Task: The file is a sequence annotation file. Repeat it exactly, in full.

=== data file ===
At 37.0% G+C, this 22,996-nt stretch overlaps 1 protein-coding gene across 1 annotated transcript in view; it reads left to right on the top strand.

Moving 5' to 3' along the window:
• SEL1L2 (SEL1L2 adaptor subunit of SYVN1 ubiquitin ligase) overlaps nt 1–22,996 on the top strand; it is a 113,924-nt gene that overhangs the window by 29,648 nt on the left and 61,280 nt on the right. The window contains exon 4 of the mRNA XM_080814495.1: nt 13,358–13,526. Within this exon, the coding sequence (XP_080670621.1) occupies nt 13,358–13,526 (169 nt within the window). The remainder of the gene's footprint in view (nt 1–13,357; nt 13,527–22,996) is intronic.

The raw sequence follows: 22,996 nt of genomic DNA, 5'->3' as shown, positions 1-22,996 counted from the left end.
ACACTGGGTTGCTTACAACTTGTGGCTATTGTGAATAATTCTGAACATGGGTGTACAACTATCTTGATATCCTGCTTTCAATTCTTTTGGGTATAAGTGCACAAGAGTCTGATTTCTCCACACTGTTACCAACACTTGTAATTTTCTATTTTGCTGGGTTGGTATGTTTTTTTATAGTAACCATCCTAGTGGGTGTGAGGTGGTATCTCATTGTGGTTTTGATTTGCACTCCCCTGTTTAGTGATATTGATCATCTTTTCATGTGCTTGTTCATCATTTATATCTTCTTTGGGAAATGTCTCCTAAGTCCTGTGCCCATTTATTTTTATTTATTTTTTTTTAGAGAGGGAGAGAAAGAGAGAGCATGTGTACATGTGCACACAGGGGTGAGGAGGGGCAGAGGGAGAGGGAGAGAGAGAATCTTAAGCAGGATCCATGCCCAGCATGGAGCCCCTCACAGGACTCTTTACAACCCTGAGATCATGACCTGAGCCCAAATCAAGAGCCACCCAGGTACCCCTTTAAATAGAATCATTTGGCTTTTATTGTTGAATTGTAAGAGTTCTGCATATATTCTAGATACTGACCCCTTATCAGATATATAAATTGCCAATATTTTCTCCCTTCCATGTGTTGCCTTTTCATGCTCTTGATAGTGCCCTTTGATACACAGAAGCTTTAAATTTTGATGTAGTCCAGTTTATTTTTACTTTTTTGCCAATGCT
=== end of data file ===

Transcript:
At 37.0% G+C, this 22,996-nt stretch overlaps 1 protein-coding gene across 1 annotated transcript in view; it reads left to right on the top strand.

Moving 5' to 3' along the window:
• SEL1L2 (SEL1L2 adaptor subunit of SYVN1 ubiquitin ligase) overlaps nt 1–22,996 on the top strand; it is a 113,924-nt gene that overhangs the window by 29,648 nt on the left and 61,280 nt on the right. The window contains exon 4 of the mRNA XM_080814495.1: nt 13,358–13,526. Within this exon, the coding sequence (XP_080670621.1) occupies nt 13,358–13,526 (169 nt within the window). The remainder of the gene's footprint in view (nt 1–13,357; nt 13,527–22,996) is intronic.

The raw sequence follows: 22,996 nt of genomic DNA, 5'->3' as shown, positions 1-22,996 counted from the left end.
ACACTGGGTTGCTTACAACTTGTGGCTATTGTGAATAATTCTGAACATGGGTGTACAACTATCTTGATATCCTGCTTTCAATTCTTTTGGGTATAAGTGCACAAGAGTCTGATTTCTCCACACTGTTACCAACACTTGTAATTTTCTATTTTGCTGGGTTGGTATGTTTTTTTATAGTAACCATCCTAGTGGGTGTGAGGTGGTATCTCATTGTGGTTTTGATTTGCACTCCCCTGTTTAGTGATATTGATCATCTTTTCATGTGCTTGTTCATCATTTATATCTTCTTTGGGAAATGTCTCCTAAGTCCTGTGCCCATTTATTTTTATTTATTTTTTTTTAGAGAGGGAGAGAAAGAGAGAGCATGTGTACATGTGCACACAGGGGTGAGGAGGGGCAGAGGGAGAGGGAGAGAGAGAATCTTAAGCAGGATCCATGCCCAGCATGGAGCCCCTCACAGGACTCTTTACAACCCTGAGATCATGACCTGAGCCCAAATCAAGAGCCACCCAGGTACCCCTTTAAATAGAATCATTTGGCTTTTATTGTTGAATTGTAAGAGTTCTGCATATATTCTAGATACTGACCCCTTATCAGATATATAAATTGCCAATATTTTCTCCCTTCCATGTGTTGCCTTTTCATGCTCTTGATAGTGCCCTTTGATACACAGAAGCTTTAAATTTTGATGTAGTCCAGTTTATTTTTACTTTTTTGCCAATGCT